Cryptocurrency has undoubtedly experienced explosive growth over the last couple of years – but how does tax on cryptocurrency in Australia work?

With governments worldwide cracking down on managing the tax implications of cryptocurrency, you would likely have had to start reporting cryptocurrency on your annual tax return. 

In Australia, it’s no different – if you’re buying, selling, trading, and even mining cryptocurrency – the Australian Tax Office wants to know about it. 

So what do you need to know?

Here’s a guide to how the tax on cryptocurrency in Australia works. 



Do You Have To Pay Tax On Cryptocurrency in Australia?

Towards the end of 2019, the Australian Tax Office (ATO) began collecting records from various designated cryptocurrency services providers such as exchanges, brokerage services, and payment facilitators to ensure that traders and investors were paying tax on their earnings.

In June 2020, the ATO sent letters out to crypto investors and traders around Australia indicating that disposing of cryptocurrency must be reported for capital gain purposes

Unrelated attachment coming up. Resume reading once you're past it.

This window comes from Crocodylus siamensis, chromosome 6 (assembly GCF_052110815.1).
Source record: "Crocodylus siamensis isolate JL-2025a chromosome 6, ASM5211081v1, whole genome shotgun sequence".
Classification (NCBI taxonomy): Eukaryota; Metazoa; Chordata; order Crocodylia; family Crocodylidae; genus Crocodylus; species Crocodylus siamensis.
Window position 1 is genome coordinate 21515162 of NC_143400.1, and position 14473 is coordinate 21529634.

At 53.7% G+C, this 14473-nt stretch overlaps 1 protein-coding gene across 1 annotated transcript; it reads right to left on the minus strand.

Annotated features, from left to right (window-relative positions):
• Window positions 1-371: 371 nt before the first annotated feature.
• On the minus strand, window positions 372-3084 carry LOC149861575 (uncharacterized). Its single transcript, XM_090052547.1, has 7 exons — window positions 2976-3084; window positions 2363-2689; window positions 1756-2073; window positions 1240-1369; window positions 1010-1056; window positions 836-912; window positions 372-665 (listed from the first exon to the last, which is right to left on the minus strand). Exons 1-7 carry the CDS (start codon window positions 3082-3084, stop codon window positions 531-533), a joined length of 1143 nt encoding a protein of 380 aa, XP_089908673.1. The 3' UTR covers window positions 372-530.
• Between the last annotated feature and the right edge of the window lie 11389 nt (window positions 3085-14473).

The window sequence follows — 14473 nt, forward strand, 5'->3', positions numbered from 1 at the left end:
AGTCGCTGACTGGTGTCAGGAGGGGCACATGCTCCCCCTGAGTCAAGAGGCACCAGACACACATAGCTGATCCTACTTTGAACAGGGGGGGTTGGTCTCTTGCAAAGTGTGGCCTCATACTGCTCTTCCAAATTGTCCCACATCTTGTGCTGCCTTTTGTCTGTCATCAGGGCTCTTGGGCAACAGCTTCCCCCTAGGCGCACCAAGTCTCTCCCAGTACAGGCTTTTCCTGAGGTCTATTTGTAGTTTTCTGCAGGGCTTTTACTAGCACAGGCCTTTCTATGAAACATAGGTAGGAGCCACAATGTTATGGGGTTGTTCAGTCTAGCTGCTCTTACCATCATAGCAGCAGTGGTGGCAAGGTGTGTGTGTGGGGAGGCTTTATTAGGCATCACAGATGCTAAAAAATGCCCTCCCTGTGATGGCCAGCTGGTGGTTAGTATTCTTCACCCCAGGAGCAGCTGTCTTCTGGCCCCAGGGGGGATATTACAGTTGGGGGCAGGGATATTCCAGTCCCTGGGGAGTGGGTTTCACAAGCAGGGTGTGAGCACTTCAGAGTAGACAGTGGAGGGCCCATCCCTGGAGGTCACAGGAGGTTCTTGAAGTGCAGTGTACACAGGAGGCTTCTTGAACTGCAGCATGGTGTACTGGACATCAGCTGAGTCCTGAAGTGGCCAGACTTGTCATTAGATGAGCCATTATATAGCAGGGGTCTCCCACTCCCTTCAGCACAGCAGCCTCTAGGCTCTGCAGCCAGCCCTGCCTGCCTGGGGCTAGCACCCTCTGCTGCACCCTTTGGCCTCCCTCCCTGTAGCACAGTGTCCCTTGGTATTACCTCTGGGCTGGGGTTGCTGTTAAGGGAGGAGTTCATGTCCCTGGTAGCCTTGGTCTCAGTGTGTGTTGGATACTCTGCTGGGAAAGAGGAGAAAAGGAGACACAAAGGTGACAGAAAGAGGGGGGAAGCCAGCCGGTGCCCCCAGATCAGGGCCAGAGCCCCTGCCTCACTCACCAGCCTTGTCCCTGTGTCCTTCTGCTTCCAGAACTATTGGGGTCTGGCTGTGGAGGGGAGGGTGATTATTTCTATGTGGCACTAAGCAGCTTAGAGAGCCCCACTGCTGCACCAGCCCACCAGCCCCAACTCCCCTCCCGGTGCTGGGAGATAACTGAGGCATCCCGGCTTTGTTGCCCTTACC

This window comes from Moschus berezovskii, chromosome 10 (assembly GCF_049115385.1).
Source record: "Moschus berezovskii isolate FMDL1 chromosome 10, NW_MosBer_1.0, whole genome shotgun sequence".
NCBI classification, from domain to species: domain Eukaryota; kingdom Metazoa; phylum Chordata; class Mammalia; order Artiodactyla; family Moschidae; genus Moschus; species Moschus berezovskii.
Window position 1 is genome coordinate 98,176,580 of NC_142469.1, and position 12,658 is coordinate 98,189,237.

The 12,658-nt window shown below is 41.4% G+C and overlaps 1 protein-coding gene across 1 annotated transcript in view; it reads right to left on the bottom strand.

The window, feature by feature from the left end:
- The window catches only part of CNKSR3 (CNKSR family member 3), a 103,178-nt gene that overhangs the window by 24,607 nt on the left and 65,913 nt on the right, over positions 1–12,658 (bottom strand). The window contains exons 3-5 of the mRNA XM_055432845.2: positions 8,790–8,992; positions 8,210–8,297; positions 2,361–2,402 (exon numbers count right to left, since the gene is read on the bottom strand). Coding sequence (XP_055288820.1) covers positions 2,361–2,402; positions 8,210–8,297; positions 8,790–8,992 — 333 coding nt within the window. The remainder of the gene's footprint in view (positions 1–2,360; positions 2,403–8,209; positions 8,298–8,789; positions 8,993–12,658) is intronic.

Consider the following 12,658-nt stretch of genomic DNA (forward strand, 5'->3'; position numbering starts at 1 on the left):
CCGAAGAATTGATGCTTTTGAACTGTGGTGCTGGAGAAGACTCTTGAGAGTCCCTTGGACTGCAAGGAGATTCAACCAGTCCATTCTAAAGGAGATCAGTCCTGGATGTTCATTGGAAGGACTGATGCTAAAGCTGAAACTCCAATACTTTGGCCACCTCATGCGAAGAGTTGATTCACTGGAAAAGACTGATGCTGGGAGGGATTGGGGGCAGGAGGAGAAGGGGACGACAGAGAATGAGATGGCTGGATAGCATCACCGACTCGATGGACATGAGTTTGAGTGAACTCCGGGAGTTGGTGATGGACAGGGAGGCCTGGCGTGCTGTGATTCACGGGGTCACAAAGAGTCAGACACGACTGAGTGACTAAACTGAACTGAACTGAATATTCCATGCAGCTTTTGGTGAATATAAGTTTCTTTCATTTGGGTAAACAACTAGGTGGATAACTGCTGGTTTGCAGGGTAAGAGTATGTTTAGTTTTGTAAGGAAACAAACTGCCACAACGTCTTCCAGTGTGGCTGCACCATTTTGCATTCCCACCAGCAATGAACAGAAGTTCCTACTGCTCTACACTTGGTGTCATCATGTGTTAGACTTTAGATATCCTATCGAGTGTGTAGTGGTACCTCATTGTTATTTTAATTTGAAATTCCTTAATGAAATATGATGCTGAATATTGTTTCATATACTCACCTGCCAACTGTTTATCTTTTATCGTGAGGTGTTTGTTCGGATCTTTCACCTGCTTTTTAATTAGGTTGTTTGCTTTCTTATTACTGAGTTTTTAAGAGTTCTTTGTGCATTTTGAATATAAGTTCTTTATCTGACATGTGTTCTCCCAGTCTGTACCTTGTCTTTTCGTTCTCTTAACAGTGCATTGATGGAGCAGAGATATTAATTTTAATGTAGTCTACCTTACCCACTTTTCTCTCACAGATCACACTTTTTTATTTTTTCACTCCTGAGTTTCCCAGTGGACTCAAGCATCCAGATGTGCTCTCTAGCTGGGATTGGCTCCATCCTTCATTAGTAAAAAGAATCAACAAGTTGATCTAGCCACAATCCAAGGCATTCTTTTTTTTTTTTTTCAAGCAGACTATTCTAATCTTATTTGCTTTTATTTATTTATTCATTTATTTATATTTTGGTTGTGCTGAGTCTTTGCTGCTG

This data collection process established that all cryptocurrency transactions you make would leave an electronic record. 

So, yes, you will have to pay tax on cryptocurrency in Australia. And not just on the sale of your cryptocurrency coins. The ATO wants to know if you’re buying, trading, mining, staking, or giving and receiving cryptos – regardless of whether the transaction was processed here using the Australian Dollar, in El Salvador, or any other country around the world.  

When it comes time to lodge your annual tax return, the ATO will compare it with the data and records collected from the designated service providers (DSP). This way, they can ensure that your tax report matches your cryptocurrency transactions. 

How Does the ATO Tax Cryptocurrencies?

In Australia, cryptocurrency is subject to two types of tax: 

  • Capital Gains Taxes (CGT); and 
  • Income Tax. 

Suppose you’re primarily buying and selling cryptocurrencies for investment purposes. In that case, the ATO considers you a crypto investor, which means that your primary goal is to experience long-term capital growth – similar to property or business investors. 

So, if you would have to sell your cryptocurrency, your transaction would be subject to capital gains tax (CGT). 

However, if you’re a trader, your primary purpose is to earn an income from buying and selling various cryptocurrencies. According to the ATO, that means that you’re conducting a business, and you’ll be subject to pay tax on your taxable income. 

When Does Capital Gains Tax Apply?

Like holding shares in a company, you’ll have to evaluate your capital gain each time you sell, trade or donate your cryptocurrencies.